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Friday, March 21, 2008

Good Health Everyday

FOR NATIONAL NUTRITION MONTH, MenScience is spotlighting nutrition and debunking common diet and nutrition myths. Although you may not be eating much of anything for Good Friday - when you resume your regular diet - you'll want to know these nutrition facts!

1. Brown Sugar's Better than White - FALSE. Not so, it's a weight management myth. Brown sugar from grocery stores is just white sugar with molasses added. Sure, brown sugar has some more minerals, but the difference is so minute it's relatively insignificant. Consider using honey as a healthful alternative.

2. Avoid Carbs to Lose Weight - FALSE. The key message that many low-carb diets convey is that carbohydrates promote insulin production, which in turn results in weight gain. By thus reducing carbohydrate intake, it suggests that you automatically lose weight. Not so. Low carb diets force the body to begin burning stored carbohydrates (glycogen) as energy - when this happens - water is released. So you're not losing pounds, you're losing water weight. But they work! Yes, they do, because they're calorie restricted. As with any diet, consuming fewer calories results in weight loss. When dieting, and restricting calories, don't neglect nutrition - a great way to ensure you're getting all the vitamins you need is to take a supplement.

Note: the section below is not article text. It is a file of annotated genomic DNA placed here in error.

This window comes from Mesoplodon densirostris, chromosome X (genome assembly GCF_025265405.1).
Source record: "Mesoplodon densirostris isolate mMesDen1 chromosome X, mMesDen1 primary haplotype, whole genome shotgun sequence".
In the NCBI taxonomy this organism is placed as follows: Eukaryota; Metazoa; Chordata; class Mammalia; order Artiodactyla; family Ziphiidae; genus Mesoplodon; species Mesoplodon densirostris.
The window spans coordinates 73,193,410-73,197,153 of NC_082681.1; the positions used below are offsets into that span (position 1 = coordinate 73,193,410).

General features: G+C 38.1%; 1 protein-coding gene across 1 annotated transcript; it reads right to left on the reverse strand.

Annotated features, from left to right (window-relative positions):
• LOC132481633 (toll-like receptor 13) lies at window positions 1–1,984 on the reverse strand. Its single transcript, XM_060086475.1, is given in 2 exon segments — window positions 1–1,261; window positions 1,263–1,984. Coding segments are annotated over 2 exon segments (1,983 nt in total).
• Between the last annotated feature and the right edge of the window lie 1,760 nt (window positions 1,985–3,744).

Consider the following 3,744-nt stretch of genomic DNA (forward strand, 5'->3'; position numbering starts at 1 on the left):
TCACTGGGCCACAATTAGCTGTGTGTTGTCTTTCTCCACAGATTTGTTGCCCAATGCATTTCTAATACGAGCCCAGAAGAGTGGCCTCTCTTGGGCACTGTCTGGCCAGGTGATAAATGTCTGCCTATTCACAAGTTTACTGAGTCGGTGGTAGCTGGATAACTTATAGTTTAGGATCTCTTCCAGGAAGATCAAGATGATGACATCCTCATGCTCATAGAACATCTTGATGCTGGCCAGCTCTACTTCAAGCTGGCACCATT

3. Fruits and Veggies are better Unfrozen - FALSE. They're probably about the same - it just depends on how fresh - not how frozen - they are. Unfrozen fruits and vegetables lose nutrient and antioxidant levels during shipping and storage, whereas frozen veggies are picked ripe and flash frozen to retain nutrients, but when being prepared, they often lose equally as man nutrients - so they're about the same. To make sure you get enough antioxidants from your fruits and vegetables, you might want to consider Advanced Antioxidants.

4. Pork Makes you Porky - FALSE. Okay, so gorging on fatty sausage or ribs can be fattening - but pork tenderloin has very few calories. The calories equate to a similar-sized chicken breast.

5. Drink Eight, Eight Ounce Glasses of Water Per Day - DEPENDS. Not so - as featured in our March MenScience Newsletter, your needs depend on your weight and activity level, so to determine yours, some experts recommend dividing your weight (in pounds) by two. The resulting number is how many ounces you need on a typical day (Ex. A 200 pound man needs about 100 ounces).


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